One of the most difficult things about believing solidly in something is understanding that there are opposites. There is a scripture that basically says the path to heaven is narrow and difficult to find. The opposite is also stated: the path to hell is wide and easy to locate for all who choose it. As a follower of Christ, I get that; it’s tough to be on the narrow path because there are often folks around trying to suggest that, say, doing drugs, driving recklessly, overdoing it with alcoholic beverages, engaging in unprotected sex with multiple partners, gambling away the mortgage payment, or any number of other vices could be a path that may lead to enlightenment more quickly and in a way that is more fun than taking on the “burden” that Christ offers. And let’s not even mention the fact that many of us try to keep one foot on the narrow path while reaching for some of the stuff along the wide one.
I wrote a post earlier this week in honor of my most wonderful friend, Don Buchanan, whose soul moved on five years ago. I found out the year after and spent about two weeks in a place so dark it cannot be named, then another few weeks in a gray place, and finally came out in the open, heartbroken and scarred. I was filled with “what if” questions, as if I had any ability whatsoever to alter the path of life for myself or anyone else, particularly if it meant traveling to the past to do it. However, I was comforted by my belief in the hereafter.
One of my favorite statements is that we will be surprised to see who is in heaven because in the end, God is the only one handing out the golden tickets. Nothing you say about me or nothing I say about you will have any impact on whether I get in or not, or whether you get in or not. In fact,
Do not judge others, and you will not be judged. For you will be treated as you treat others. The standard you use in judging is the standard by which you will be judged. And why worry about a speck in your friend’s eye when you have a log in your own? How can you think of saying to your friend, ‘Let me help you get rid of that speck in your eye,’ when you can’t see past the log in your own eye? Hypocrite! First get rid of the log in your own eye; then you will see well enough to deal with the speck in your friend’s eye (Matthew 7:1-5, NLT).
So if it is that I happened to have spent some time in my life doing things that wouldn’t be featured at the rest stops along the narrow road, I am not forever a cursed and retched thing, destined to burn forever, looking with envy into the pearly abyss, wishing I had made different choices because you said so. Or vice versa.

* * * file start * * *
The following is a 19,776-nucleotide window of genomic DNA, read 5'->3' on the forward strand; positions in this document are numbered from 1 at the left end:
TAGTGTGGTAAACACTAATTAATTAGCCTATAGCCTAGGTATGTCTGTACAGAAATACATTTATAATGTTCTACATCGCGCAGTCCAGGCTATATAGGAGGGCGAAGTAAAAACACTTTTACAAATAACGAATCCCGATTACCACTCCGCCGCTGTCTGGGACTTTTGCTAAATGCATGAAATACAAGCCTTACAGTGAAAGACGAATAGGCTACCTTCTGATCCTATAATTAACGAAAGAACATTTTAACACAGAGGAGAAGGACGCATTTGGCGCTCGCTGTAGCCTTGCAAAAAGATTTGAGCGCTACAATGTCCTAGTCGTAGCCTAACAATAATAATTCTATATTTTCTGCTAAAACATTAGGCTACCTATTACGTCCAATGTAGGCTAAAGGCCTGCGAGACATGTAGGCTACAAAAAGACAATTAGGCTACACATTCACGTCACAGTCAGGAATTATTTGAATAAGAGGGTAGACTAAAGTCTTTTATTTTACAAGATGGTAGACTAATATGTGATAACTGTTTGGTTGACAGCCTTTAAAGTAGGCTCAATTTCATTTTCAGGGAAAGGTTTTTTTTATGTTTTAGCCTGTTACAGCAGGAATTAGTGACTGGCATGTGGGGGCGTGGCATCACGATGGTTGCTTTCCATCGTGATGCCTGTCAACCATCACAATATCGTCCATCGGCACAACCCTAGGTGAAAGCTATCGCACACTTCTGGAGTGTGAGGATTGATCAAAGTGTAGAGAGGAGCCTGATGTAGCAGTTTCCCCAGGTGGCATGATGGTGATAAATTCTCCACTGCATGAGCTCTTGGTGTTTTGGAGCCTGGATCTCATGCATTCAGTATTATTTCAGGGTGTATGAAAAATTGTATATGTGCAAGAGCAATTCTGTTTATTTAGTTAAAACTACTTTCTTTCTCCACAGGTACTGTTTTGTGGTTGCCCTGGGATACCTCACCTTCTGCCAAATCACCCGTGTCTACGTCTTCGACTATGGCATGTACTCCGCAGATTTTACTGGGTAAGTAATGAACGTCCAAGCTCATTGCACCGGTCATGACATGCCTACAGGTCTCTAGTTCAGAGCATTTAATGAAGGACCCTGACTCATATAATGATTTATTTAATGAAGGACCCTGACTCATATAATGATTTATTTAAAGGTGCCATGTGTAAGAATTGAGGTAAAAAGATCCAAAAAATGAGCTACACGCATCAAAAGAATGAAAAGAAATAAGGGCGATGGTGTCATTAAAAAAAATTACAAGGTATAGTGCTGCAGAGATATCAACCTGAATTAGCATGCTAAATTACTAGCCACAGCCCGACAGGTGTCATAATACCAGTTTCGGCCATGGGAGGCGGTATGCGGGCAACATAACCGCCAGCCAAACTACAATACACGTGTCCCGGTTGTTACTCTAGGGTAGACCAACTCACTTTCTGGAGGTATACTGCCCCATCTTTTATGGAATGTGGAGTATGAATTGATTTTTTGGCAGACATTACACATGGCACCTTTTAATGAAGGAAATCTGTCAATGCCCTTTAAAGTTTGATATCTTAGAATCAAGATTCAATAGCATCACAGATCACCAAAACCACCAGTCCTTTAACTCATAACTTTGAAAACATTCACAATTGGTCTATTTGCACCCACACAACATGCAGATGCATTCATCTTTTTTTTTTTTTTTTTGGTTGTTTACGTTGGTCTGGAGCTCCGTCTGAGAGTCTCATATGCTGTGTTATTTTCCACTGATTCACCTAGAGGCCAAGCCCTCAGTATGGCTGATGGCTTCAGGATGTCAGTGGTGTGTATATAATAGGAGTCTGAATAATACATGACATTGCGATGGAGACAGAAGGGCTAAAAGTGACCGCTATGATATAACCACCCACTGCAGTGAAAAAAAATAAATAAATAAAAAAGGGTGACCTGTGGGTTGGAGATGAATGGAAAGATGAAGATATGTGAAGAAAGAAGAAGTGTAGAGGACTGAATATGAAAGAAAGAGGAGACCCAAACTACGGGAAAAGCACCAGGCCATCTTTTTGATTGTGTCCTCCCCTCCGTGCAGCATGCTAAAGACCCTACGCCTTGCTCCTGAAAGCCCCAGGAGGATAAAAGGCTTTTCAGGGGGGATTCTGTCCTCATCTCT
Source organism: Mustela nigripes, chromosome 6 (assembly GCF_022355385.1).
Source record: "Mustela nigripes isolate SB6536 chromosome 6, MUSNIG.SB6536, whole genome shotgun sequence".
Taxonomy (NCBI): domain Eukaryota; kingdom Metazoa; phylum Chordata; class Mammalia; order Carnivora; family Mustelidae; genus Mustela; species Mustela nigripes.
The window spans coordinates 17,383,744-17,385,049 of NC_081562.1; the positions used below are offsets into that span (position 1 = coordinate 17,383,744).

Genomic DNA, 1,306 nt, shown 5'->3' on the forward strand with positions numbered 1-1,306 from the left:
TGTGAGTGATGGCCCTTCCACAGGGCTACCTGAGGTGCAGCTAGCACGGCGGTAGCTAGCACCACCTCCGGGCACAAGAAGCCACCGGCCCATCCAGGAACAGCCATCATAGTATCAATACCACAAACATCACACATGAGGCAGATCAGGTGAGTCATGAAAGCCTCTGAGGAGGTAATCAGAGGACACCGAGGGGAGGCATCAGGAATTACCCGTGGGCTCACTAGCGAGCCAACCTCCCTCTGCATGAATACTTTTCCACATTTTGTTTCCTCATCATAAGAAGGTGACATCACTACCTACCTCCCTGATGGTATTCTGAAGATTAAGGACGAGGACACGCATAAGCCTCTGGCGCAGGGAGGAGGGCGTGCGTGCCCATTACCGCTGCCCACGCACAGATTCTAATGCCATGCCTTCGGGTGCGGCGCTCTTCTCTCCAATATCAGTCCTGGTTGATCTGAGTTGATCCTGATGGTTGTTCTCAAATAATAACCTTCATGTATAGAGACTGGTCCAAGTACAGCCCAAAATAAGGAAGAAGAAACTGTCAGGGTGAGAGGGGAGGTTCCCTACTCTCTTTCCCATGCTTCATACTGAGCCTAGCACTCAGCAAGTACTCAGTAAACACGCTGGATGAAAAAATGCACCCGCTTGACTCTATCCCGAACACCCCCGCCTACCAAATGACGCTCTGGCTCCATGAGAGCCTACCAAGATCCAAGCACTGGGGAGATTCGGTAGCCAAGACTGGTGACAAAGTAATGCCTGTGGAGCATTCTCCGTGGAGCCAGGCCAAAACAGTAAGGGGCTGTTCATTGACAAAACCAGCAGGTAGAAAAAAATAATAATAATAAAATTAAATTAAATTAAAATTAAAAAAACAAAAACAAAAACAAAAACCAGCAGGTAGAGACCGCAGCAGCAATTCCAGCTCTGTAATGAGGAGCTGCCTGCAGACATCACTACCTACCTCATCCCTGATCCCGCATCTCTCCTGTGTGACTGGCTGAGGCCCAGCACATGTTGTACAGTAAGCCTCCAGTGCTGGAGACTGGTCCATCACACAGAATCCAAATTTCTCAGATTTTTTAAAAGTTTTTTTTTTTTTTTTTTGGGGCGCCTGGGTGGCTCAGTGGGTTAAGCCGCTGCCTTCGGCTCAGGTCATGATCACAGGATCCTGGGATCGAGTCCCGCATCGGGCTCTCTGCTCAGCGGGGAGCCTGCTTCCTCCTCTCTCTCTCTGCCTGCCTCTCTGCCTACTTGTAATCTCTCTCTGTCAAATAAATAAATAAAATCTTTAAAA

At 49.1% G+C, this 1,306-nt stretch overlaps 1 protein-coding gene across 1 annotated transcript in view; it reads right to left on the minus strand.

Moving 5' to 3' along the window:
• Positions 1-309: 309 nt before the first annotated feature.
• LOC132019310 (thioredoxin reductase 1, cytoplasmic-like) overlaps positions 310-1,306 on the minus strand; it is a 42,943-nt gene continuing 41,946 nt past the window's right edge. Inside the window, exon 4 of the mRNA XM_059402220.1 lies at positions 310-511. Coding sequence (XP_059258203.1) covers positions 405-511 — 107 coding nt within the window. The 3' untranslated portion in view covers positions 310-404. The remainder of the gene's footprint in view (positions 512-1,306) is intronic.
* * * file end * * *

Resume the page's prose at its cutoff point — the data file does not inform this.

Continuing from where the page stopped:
We can only make guesses at the relationship between God and someone else; even if they appear to have both feet on the narrow path at all times, we could be looking at an illusion. Even if they appear to be dancing a jig across all lanes of the wide path, it could also be an illusion. It is for that reason that I continue to ask to see my most wonderful friend again when my soul moves on to the hereafter.
Keep on asking, and you will receive what you ask for. Keep on seeking, and you will find. (Matthew 7:7, NLT).
Yes, that verse goes on to suggest that when we seek Christ we will find acceptance; the verse is used in many Christian traditions as part of the confession of faith. However, I believe in the deepest parts of me that my Lord will allow me to find my answer because I continue to petition and seek it. And this is a different sort of asking and seeking than, oh, I don’t know…begging to win the lottery. I am asking for an opportunity to be with a loved one again and while I know that not all requests will be granted on the Final Day, my relationship with my Lord assures me that I will not be disappointed. Jesus wants none to perish. He wants us to be redeemed back to God and for this reason He allowed His soul to be moved on in such a powerful way. I was so encouraged by this reminder that Jesus came to be the New Adam, that He died for my redemption, for Don’s redemption, for my first husband’s redemption, for my dad’s redemption, and for the redemption of all. And it is because of that reminder that I can smile when I think of Don now. I know he’s waiting and smiling too. I just know it.
Today’s Daily Post asked us to
Head to “Blogs I Follow” in the Reader. Scroll down to the third post in the list. Take the third sentence in the post, and work it into your own.
The linked sentence in my offering above will take you to the blog that showed up in third position for me…